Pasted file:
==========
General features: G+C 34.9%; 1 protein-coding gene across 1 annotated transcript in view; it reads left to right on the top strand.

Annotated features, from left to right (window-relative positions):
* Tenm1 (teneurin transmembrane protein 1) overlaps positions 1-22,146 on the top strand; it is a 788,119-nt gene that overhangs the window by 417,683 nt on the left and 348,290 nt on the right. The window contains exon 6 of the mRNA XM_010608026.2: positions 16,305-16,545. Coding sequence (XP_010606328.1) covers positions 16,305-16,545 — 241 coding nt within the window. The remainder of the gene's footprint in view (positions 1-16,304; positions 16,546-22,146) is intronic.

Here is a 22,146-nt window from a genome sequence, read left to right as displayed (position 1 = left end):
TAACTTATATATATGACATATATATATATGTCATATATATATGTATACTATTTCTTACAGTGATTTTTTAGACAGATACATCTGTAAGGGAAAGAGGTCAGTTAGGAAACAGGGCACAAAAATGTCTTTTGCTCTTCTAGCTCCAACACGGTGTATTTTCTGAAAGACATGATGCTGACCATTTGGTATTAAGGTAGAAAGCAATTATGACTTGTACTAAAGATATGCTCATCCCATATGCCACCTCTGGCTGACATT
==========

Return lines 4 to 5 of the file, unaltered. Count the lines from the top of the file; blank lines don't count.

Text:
Here is a 22,146-nt window from a genome sequence, read left to right as displayed (position 1 = left end):
TAACTTATATATATGACATATATATATATGTCATATATATATGTATACTATTTCTTACAGTGATTTTTTAGACAGATACATCTGTAAGGGAAAGAGGTCAGTTAGGAAACAGGGCACAAAAATGTCTTTTGCTCTTCTAGCTCCAACACGGTGTATTTTCTGAAAGACATGATGCTGACCATTTGGTATTAAGGTAGAAAGCAATTATGACTTGTACTAAAGATATGCTCATCCCATATGCCACCTCTGGCTGACATT